The Spoken Word: God, Scripture, and Orality in Missions
Dissertation by Stuart Trevor Yoakum
As a freshly minted seminary graduate and recently ordained minister, I arrived at my first place of ministry teaching at the Kaduna Baptist Theological Seminary in Kaduna, Nigeria. As a lecturer in systematic theology, I dutifully prepared my lecture notes, taught my lessons, and preached throughout the country. The manner in which I taught and preached was little different from the way that I did in the United States.
Years later, I returned to West Africa to begin teaching at the Ecole Supérieure Baptiste de Théologie de l’Afrique de l’Ouest in Lomé, Togo. The lesson materials that I prepared, the sermons that I preached, and the manner of my evangelism revealed a sharp contrast to the way in which I performed those same ministry tasks in Nigeria. The difference between the two came from the lessons that I had learned from orality.
The transmission model of communication theory informs us that the effective exchange of information has three essential elements: the sender, the medium by which the message is communicated, and the receiver. As is now well known, the medium of the message (whether oral, written, or electronic) can be a difficult path on the route to the receiver. Consequently, communicating the gospel, whether in one’s own country or abroad requires overcoming certain barriers within the receptor culture. Cultural, socio-economic, political, and racial differences may erect hurdles to a meaningful fusion of horizons involved with the proclamation of the gospel. As formidable as these obstacles to understanding are, an even greater difficulty exists. The medium of language itself may arguably present the most treacherous path to follow in successfully communicating the gospel of Jesus Christ as testified in Scripture.
By focusing on language, I will be steering clear of the well-trod territories of epistemological and hermeneutical concerns, important as they are. Alvin Plantinga has well demonstrated how Christian faith can be a rational exercise of one’s mental faculties. Using speech-act theory and double agency discourse, scholars such Nicholas Wolterstorff (with the help of J. L. Austin) have argued convincingly that the reader of biblical texts is not trapped in a solipsistic quagmire of subjectivity but can grasp the illocutions of God himself. Nonetheless, the medium of language remains more problematic than that of Lessing’s ugly ditch.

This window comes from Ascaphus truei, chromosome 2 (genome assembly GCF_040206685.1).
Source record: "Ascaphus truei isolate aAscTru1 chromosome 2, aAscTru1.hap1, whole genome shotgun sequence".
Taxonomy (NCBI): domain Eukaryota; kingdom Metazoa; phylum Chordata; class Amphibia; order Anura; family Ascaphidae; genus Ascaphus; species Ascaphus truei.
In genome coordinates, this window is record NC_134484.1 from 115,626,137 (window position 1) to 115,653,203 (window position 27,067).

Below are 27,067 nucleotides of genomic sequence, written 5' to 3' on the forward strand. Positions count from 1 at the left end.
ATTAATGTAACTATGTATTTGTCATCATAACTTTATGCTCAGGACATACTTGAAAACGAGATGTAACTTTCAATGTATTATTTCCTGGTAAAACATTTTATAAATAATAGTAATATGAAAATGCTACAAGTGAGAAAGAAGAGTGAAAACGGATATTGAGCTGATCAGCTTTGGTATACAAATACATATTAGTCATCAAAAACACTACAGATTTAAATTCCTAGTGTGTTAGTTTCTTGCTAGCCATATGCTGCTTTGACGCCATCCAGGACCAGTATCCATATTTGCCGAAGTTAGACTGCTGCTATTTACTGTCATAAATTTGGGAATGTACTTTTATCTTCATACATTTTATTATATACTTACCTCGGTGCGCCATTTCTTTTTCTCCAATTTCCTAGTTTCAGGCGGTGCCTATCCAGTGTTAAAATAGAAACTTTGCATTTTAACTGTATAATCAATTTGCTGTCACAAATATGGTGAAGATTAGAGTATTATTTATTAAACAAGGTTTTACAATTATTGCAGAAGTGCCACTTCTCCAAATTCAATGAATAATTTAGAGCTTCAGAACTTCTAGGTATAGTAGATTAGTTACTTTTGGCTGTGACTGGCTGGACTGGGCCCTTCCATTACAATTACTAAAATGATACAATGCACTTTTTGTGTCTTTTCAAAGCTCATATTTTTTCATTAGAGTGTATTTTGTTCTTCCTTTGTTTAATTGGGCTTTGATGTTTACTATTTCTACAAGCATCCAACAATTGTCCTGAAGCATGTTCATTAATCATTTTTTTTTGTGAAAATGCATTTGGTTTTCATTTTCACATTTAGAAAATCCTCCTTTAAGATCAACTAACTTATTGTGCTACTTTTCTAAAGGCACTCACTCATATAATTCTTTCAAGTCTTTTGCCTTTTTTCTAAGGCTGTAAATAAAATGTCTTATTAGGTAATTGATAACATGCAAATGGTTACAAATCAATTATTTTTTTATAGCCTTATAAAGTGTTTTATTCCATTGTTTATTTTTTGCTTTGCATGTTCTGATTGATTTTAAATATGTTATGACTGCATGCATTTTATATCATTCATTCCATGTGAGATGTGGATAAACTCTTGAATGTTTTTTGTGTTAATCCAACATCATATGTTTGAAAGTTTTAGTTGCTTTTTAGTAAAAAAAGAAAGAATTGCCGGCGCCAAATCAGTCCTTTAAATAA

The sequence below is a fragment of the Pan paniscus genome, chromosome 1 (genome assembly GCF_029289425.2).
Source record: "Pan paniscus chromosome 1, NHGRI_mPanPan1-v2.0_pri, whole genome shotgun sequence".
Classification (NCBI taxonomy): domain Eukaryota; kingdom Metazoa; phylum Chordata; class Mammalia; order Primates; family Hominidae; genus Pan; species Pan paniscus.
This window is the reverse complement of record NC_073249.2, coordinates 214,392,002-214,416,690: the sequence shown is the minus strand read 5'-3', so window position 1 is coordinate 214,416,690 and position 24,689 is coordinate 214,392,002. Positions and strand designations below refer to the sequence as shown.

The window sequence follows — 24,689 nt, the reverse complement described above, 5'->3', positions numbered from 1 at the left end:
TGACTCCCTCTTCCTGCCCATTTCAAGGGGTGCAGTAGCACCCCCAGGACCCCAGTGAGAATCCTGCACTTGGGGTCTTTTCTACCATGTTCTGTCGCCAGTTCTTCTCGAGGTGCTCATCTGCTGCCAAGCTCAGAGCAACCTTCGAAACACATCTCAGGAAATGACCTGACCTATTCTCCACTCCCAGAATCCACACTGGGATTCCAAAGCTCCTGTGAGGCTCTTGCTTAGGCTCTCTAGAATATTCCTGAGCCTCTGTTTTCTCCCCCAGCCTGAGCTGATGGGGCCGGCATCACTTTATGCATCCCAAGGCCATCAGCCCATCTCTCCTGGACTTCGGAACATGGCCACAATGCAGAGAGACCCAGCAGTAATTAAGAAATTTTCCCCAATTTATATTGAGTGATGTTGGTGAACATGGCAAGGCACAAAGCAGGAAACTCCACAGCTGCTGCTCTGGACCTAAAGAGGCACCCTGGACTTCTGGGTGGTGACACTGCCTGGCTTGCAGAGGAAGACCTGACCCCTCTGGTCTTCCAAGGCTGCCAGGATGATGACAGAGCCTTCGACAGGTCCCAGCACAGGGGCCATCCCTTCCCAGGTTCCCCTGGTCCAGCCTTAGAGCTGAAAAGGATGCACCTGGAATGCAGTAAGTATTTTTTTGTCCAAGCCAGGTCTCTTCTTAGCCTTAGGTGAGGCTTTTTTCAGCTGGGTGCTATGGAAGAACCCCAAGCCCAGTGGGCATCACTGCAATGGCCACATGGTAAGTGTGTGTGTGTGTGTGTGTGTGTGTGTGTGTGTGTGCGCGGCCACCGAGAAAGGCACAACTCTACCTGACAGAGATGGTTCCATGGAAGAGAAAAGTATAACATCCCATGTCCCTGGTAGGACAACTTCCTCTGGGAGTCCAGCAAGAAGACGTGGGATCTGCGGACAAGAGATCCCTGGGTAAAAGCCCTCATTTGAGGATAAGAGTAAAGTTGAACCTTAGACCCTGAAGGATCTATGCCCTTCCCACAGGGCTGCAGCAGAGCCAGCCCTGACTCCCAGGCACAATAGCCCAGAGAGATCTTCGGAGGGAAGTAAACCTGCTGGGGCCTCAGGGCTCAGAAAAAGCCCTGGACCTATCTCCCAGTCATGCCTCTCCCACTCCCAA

With respect to the effective communication of the gospel, a consideration of the medium of language involves more than focus on Bible translation, as noble as that enterprise is. While most languages in the world still do not have any portion of Scripture (as of September 30, 2004, 4,558 languages out of the 6,913 currently spoken are without any portion of the Bible), simply translating the Bible is not enough. Most peoples of the world are still non-literate with as much as seventy percent of the world’s population having minimal to no literacy. Moreover, most cultures are oral in nature despite a large segment of the population that is literate, meaning that language is received primarily via the medium of sound rather than sight (as with dominantly literate cultures) within their socio-cultural milieu.
This difference in the dominant sense by which language is used (sight vs. sound)—what Walter Ong called the sensorium —creates differences in understanding between literate and oral societies. Moreover, the dominant sense used in language by a culture significantly influences how its people perceive reality, organize information, and remember—even speech itself is affected. As a result, while visitors from a dominantly literary culture (like missionaries) should always adapt their methods of communication to those of their hearers, this is especially necessary if the information receivers are members of a dominantly oral culture. This puts a different light on Marshall McLuhan’s quip that the medium is the message. If applied linguistics is the passport to communicating successfully within a receptor culture, orality studies that engage the medium of language itself represent the visa gaining entry past some of cross-cultural communication’s most obstinate anthropological, sociological, and cognitive roadblocks.